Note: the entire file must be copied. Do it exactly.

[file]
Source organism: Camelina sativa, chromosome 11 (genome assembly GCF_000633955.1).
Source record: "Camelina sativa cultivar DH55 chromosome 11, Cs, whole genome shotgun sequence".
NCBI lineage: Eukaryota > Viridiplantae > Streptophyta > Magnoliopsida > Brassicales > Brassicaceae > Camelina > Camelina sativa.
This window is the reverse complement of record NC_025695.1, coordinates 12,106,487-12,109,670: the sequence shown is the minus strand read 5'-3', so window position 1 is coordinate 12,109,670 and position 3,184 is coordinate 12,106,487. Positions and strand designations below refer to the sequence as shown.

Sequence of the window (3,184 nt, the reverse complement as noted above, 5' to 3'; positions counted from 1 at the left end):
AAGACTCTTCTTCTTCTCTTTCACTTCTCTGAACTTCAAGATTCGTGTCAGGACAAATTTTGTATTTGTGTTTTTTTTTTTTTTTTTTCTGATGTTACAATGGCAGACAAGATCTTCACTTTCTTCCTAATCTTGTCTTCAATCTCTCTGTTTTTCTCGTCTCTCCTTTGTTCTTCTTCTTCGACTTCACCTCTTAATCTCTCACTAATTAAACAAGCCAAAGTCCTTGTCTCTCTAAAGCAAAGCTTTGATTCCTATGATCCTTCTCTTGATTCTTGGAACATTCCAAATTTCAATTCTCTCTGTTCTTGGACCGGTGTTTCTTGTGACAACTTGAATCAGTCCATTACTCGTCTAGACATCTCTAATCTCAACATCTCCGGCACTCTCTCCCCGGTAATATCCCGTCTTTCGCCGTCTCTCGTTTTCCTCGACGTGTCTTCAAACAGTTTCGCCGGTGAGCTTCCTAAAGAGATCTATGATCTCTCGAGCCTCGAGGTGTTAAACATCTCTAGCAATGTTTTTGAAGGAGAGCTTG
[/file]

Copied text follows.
Source organism: Camelina sativa, chromosome 11 (genome assembly GCF_000633955.1).
Source record: "Camelina sativa cultivar DH55 chromosome 11, Cs, whole genome shotgun sequence".
NCBI lineage: Eukaryota > Viridiplantae > Streptophyta > Magnoliopsida > Brassicales > Brassicaceae > Camelina > Camelina sativa.
This window is the reverse complement of record NC_025695.1, coordinates 12,106,487-12,109,670: the sequence shown is the minus strand read 5'-3', so window position 1 is coordinate 12,109,670 and position 3,184 is coordinate 12,106,487. Positions and strand designations below refer to the sequence as shown.

Sequence of the window (3,184 nt, the reverse complement as noted above, 5' to 3'; positions counted from 1 at the left end):
AAGACTCTTCTTCTTCTCTTTCACTTCTCTGAACTTCAAGATTCGTGTCAGGACAAATTTTGTATTTGTGTTTTTTTTTTTTTTTTTTCTGATGTTACAATGGCAGACAAGATCTTCACTTTCTTCCTAATCTTGTCTTCAATCTCTCTGTTTTTCTCGTCTCTCCTTTGTTCTTCTTCTTCGACTTCACCTCTTAATCTCTCACTAATTAAACAAGCCAAAGTCCTTGTCTCTCTAAAGCAAAGCTTTGATTCCTATGATCCTTCTCTTGATTCTTGGAACATTCCAAATTTCAATTCTCTCTGTTCTTGGACCGGTGTTTCTTGTGACAACTTGAATCAGTCCATTACTCGTCTAGACATCTCTAATCTCAACATCTCCGGCACTCTCTCCCCGGTAATATCCCGTCTTTCGCCGTCTCTCGTTTTCCTCGACGTGTCTTCAAACAGTTTCGCCGGTGAGCTTCCTAAAGAGATCTATGATCTCTCGAGCCTCGAGGTGTTAAACATCTCTAGCAATGTTTTTGAAGGAGAGCTTG